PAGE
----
National Geographic Society Newsroom

Top 25 Wild Bird Photographs of the Week #96

Here is this week’s selection of the Top 25 Wild Bird Photos of the week! And what a selection they are! A big thank you to everyone who submitted photographs, keep up the good work. To be in the running for next week’s top 25 you can submit photographs on the Facebook page with species,...

Here is this week’s selection of the Top 25 Wild Bird Photos of the week! And what a selection they are! A big thank you to everyone who submitted photographs, keep up the good work. To be in the running for next week’s top 25 you can submit photographs on the Facebook page with species, location and photographer as the caption. Also check out our selection of photos on our twitter (@wildbirdrev) and instagram(@wildbirdtrust) pages.  Enjoy!

These young Burrowing Owls live underground in burrows dug out by other creatures like prairie dogs. These were photographed in southern California, USA by Leslie Reagan


Wire-tailed swallow. There are two sub species of this swallow, this is the Asian sub-species Hirundo smithii filifera, the other sub-species H.s. smithii occurs in Africa. Photographed by Manoj K. Bind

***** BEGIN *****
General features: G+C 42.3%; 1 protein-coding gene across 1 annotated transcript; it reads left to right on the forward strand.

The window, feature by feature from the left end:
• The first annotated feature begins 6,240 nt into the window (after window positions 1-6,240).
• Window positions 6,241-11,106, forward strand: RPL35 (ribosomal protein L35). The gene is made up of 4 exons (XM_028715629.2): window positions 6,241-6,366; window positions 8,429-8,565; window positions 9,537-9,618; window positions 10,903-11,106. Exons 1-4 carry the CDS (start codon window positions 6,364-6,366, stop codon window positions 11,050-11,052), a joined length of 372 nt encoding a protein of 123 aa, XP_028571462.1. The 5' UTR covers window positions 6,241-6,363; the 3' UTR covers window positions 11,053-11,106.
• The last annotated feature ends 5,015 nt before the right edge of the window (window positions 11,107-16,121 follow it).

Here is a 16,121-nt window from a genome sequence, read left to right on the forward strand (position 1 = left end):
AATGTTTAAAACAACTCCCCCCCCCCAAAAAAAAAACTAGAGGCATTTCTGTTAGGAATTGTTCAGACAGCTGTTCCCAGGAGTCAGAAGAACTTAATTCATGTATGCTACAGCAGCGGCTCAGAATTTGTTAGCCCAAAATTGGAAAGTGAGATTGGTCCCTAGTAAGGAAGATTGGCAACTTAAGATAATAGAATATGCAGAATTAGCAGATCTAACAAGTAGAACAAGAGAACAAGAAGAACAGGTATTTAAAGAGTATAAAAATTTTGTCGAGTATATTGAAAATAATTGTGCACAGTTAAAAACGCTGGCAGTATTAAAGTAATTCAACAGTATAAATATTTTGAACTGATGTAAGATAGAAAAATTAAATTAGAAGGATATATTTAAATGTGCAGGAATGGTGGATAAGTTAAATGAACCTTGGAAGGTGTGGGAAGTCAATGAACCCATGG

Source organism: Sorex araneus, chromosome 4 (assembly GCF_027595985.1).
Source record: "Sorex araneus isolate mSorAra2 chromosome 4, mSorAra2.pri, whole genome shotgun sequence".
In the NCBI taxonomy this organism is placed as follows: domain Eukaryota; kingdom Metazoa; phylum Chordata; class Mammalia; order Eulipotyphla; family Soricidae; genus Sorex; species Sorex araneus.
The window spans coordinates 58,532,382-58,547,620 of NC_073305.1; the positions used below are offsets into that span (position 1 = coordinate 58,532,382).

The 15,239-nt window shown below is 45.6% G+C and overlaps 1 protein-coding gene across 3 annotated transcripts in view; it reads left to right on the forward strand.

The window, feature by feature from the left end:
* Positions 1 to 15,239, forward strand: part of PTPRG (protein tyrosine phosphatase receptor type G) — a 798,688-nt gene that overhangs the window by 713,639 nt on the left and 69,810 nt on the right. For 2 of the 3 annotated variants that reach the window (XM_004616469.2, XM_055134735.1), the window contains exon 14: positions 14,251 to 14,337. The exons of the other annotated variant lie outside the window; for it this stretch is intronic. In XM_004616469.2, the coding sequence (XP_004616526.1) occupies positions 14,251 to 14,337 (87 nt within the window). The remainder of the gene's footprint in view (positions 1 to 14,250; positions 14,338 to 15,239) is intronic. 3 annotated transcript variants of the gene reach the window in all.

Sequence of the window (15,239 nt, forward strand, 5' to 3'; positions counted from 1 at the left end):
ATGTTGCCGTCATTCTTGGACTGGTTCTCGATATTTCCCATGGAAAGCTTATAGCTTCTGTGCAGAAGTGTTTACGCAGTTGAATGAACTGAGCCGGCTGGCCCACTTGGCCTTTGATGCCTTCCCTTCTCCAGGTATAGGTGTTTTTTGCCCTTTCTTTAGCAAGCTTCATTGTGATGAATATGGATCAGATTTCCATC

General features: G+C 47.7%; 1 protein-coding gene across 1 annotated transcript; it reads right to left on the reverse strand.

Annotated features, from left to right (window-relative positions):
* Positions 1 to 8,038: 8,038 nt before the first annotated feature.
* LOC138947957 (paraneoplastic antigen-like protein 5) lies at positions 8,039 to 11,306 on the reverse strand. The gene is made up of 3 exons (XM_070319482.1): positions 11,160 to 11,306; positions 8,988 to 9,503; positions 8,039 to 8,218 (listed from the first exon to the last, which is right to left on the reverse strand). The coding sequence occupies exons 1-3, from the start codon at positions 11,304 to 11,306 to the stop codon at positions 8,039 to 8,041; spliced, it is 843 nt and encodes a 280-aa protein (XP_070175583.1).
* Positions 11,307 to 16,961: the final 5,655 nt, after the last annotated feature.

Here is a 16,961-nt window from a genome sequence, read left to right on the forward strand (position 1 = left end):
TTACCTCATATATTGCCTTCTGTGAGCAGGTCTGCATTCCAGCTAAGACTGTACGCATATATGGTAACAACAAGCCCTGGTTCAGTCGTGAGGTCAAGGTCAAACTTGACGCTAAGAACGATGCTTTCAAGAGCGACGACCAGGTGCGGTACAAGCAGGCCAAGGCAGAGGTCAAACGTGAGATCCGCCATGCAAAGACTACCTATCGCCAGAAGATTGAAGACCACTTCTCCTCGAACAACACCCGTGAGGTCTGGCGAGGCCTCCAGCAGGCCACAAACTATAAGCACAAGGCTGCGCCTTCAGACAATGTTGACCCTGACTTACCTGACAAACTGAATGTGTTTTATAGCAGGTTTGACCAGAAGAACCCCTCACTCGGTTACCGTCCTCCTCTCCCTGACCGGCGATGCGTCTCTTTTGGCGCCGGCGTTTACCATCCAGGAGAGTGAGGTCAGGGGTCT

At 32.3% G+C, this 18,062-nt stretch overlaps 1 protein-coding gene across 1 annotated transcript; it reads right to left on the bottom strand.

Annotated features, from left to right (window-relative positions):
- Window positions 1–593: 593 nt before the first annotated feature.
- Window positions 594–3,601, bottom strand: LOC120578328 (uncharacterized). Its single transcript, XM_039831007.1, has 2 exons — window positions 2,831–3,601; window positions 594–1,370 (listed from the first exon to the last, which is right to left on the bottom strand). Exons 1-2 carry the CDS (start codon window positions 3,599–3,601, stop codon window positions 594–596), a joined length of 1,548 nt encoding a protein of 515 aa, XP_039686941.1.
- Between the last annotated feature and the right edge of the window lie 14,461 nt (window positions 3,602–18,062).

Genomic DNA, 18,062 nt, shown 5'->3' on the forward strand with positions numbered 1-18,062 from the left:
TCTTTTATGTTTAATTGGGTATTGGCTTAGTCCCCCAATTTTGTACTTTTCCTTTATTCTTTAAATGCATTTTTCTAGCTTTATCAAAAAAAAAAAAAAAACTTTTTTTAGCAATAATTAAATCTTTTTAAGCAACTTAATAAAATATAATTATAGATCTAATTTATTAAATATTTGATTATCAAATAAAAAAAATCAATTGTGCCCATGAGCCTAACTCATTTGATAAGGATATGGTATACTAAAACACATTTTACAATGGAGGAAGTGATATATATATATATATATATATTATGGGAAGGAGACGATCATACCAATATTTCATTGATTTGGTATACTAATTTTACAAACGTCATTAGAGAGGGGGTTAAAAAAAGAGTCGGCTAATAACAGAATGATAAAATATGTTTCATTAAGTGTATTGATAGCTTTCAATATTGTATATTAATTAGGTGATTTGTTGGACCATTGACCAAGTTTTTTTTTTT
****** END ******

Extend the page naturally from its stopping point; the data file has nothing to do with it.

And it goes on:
These Whiskered Terns can migrate up to 8000 kilometres to breed. Photo by Prasenjit Choudhury


Whinchats breed in Europe and over-winter in central Africa. Photo by Jörg Asmus


Paternity appears unimportant for Western Bluebirds. A study found 45% of males to be tending nests of young that were not theirs. Photo by Jola Chartlon


The preferred habitat of the Swallow-tailed Kite are woodlands and wooded wetlands. Photo by Melissa Penta


These Spotted Owlets have adapted to living in cities. Photo by Hardik Rathod


Spotted Nutcrackers mate for life. Photo by Rajesh Chaube


The colorful Small Niltava is found in India and south-east Asia. Photo by Pranesh Kodancha


Secretarybirds are endemic to Africa. This one was photographed in Tanzania by Edwin Godinho


The Ruddy Turnstone likes to breed in open tundra habitat. Photo by Melissa Penta